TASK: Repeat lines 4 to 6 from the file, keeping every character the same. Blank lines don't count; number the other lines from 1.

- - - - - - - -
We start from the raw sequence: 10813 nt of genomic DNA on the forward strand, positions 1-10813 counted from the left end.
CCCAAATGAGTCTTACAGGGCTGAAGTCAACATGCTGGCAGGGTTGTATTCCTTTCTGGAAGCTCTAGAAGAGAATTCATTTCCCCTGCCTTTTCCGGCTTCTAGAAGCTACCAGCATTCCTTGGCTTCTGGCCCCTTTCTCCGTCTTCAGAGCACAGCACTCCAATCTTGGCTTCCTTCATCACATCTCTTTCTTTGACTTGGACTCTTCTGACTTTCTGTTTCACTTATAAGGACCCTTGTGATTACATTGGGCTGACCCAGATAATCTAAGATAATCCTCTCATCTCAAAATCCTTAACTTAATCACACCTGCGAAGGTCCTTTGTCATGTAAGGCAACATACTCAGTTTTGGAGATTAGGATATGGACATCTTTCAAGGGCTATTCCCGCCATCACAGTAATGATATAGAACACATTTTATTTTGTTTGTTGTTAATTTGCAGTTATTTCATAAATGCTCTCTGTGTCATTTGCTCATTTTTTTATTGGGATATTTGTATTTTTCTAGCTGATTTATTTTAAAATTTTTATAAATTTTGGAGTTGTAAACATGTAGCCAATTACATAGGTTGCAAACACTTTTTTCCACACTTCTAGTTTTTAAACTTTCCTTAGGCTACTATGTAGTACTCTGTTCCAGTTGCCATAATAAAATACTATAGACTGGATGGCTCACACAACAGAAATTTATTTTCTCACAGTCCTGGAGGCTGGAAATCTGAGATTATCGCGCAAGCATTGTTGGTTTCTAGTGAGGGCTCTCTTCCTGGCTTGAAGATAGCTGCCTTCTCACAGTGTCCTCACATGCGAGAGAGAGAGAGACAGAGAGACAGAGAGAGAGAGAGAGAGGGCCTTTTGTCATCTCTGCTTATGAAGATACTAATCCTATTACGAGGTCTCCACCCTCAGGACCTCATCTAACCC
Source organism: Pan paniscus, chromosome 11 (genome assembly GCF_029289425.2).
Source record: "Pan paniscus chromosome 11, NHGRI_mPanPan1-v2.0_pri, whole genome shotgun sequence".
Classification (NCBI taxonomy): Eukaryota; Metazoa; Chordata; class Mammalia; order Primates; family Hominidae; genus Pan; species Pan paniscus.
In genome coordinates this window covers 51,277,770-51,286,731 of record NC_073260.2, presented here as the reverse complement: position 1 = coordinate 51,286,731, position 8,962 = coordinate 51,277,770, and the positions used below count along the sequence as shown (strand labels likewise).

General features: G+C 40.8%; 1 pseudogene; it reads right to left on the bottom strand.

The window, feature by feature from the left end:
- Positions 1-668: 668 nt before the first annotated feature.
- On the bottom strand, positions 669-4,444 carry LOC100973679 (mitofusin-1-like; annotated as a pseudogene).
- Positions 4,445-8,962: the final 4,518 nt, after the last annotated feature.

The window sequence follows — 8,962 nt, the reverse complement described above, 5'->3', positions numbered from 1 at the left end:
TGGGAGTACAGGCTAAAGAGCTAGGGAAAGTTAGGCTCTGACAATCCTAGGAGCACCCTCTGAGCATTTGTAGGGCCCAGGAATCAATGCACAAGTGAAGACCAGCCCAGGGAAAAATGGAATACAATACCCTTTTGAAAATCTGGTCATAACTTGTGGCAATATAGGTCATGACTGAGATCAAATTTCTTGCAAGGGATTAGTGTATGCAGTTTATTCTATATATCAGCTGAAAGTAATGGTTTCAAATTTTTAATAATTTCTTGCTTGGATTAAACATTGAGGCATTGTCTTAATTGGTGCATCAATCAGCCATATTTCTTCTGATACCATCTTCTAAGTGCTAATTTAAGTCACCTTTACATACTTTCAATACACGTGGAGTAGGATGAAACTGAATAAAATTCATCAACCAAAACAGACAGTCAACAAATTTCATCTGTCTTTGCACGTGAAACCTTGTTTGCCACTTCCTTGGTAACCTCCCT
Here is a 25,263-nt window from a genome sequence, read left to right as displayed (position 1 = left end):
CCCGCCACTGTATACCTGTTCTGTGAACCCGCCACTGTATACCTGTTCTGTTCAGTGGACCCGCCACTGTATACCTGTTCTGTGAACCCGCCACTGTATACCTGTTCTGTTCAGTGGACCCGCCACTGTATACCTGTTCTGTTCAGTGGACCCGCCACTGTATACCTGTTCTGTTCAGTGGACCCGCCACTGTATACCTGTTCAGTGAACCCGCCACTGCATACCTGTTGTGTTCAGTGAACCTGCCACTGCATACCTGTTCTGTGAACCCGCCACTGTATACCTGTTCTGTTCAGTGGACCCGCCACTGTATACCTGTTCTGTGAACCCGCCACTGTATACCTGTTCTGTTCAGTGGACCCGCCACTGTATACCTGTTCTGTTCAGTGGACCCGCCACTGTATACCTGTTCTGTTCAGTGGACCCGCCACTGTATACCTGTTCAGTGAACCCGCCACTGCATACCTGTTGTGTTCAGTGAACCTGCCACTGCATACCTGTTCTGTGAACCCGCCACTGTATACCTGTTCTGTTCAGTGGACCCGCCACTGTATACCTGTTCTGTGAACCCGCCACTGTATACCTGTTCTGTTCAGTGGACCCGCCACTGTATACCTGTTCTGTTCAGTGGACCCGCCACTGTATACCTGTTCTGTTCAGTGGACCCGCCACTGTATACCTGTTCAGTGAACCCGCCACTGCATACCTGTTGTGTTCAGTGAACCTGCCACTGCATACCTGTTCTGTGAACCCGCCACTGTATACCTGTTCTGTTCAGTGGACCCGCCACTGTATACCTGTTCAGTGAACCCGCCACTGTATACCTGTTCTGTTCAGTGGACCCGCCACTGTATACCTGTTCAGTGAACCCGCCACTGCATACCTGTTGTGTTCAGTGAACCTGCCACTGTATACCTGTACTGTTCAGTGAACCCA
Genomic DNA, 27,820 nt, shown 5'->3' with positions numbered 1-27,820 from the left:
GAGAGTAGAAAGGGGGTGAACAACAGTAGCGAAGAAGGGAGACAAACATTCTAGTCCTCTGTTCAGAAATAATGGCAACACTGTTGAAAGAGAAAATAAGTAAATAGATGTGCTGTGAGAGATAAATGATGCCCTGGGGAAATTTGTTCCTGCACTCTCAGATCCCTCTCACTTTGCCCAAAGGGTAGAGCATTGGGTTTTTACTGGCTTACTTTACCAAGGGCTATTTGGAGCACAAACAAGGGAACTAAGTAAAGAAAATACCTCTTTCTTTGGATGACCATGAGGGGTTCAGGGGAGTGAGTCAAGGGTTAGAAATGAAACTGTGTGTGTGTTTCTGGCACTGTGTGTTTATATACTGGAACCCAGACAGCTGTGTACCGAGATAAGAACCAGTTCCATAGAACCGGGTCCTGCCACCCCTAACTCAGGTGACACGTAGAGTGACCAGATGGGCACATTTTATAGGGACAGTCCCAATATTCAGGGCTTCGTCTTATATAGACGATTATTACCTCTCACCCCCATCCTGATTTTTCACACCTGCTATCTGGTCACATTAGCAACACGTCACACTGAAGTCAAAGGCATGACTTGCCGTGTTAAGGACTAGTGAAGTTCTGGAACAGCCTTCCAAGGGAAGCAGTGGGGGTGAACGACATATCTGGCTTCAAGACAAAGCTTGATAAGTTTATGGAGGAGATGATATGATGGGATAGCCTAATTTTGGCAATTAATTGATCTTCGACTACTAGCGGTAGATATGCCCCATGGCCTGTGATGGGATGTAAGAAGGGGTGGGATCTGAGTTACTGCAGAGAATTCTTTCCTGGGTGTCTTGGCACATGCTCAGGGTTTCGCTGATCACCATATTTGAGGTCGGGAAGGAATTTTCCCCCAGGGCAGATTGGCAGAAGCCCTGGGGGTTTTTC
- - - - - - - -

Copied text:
Source record: "Pan paniscus chromosome 11, NHGRI_mPanPan1-v2.0_pri, whole genome shotgun sequence".
Classification (NCBI taxonomy): Eukaryota; Metazoa; Chordata; class Mammalia; order Primates; family Hominidae; genus Pan; species Pan paniscus.
In genome coordinates this window covers 51,277,770-51,286,731 of record NC_073260.2, presented here as the reverse complement: position 1 = coordinate 51,286,731, position 8,962 = coordinate 51,277,770, and the positions used below count along the sequence as shown (strand labels likewise).